The Forest Beyond the Earth
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Sheltered among the great moss-dappled trunks, Wisp peered out from her hiding place at the forest of monsters, barely breathing, lest the Tree Walkers hear her.
She glanced back over her shoulder at Dad, twenty feet away and closer to the cabin. Distracted by fiddling with his rifle, he hadn’t noticed her wander off toward the little yellow flowers. Being so far away from him tightened a knot in her belly, but she pushed fear aside. Hunger had far more of a hold on her, and besides… the sun filtered down through the pines, strong and warm. Tree Walkers didn’t come out in the day.
Or so she hoped.
Wisp eased her toes into the soil, on guard for sharp rocks, stinging insects, or other dangers. The leather scraps of her skirt brushed at her legs with each tentative step. Dad recently made it to replace the same tattered dress she’d worn for the past two years. The frayed garment had grown so tight the fabric was ready to come apart if she breathed in too deep. He’d also given her a shirt he’d found on one of his scavenging trips, but she’d been less thrilled it with due to its bright pink color. It made her stand out. Not to mention, it had been torn so short it left her stomach bare. This outfit wouldn’t do well in the colder months, though Dad seldom let her out of the cabin then anyway, so perhaps it wouldn’t matter. While he didn’t make the pink mess, he did fix it for her. The former T-shirt had belonged to a grownup, but he’d added a crisscross of leather cord at the neck to cinch it tighter.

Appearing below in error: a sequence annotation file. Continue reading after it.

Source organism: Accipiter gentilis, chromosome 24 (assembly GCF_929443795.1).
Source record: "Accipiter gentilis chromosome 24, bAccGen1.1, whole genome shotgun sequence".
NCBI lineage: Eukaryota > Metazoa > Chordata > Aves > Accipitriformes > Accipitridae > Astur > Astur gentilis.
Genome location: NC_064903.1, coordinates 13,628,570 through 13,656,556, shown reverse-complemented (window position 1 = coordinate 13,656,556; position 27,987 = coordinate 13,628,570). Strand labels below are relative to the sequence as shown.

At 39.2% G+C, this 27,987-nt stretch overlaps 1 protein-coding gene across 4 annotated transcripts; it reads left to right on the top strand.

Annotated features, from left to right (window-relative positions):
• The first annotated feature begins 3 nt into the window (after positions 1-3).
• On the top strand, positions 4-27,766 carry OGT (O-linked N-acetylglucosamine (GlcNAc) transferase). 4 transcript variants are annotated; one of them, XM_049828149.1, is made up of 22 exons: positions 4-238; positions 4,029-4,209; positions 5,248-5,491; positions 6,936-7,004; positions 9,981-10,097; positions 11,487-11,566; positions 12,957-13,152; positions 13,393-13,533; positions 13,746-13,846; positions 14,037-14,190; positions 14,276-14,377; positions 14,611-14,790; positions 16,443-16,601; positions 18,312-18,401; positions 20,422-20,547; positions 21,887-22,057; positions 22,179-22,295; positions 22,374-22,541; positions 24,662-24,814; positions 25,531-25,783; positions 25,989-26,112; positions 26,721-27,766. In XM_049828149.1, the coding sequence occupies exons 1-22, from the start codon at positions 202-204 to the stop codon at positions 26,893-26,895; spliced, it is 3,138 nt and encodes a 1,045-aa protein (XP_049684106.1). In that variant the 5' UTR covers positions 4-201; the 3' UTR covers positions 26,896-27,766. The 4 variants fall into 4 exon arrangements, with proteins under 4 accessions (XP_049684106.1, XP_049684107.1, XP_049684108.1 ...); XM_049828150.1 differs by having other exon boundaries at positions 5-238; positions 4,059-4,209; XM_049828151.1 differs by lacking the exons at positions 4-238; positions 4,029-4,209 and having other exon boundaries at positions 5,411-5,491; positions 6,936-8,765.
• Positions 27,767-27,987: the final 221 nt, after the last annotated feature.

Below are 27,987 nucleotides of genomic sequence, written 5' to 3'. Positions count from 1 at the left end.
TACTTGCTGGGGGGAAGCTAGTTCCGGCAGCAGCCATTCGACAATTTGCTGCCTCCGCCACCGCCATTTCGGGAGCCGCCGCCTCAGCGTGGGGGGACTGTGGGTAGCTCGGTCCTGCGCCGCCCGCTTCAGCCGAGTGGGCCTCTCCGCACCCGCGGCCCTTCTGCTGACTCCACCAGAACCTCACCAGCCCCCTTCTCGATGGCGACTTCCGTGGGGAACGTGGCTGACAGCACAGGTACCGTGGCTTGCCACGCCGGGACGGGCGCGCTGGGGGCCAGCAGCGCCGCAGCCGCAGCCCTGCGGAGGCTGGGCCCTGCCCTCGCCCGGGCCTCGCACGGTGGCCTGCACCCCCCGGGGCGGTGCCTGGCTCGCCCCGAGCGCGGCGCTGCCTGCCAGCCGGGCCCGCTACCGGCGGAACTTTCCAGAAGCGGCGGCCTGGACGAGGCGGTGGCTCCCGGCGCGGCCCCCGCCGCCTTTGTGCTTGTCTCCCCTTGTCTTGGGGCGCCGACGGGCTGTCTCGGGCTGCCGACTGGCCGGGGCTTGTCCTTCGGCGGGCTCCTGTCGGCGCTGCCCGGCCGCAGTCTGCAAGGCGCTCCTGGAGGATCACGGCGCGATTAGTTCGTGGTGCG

Despite the horrid color of her shirt, at least she could move around and not worry about destroying her clothing.
She squatted low to the ground, her thighs peeking out from two slits in the front of her skirt. A flap of thicker leather hung down between her legs, almost touching the soil as she brushed her hand back and forth looking for signs of edible insects or plants. Straight blonde hair fell around her, also nearly in contact with the ground. Close to home, they’d harvested everything of value already. To find food, they would have to venture deeper into the woods and risk the Tree Walkers finding them.
The thought brought a shiver.
“Wisp?” called Dad, worry in his voice. “Where are you going?”
Suppressing a gasp of fear, she twisted around to peer back at him. Before she could say a word, a distant snap echoed behind her in the woods. She crouched even lower and whirled back to stare in that direction, fingers and toes digging into the dirt, ready to run like hell for the cabin door.
Dad jogged up behind her. “What are you doing so far off? You know you’re not supposed to wander away from me like that.”
She lifted one hand to point at the distant forest floor full of tiny yellow flowers. “I found yellowgreens.”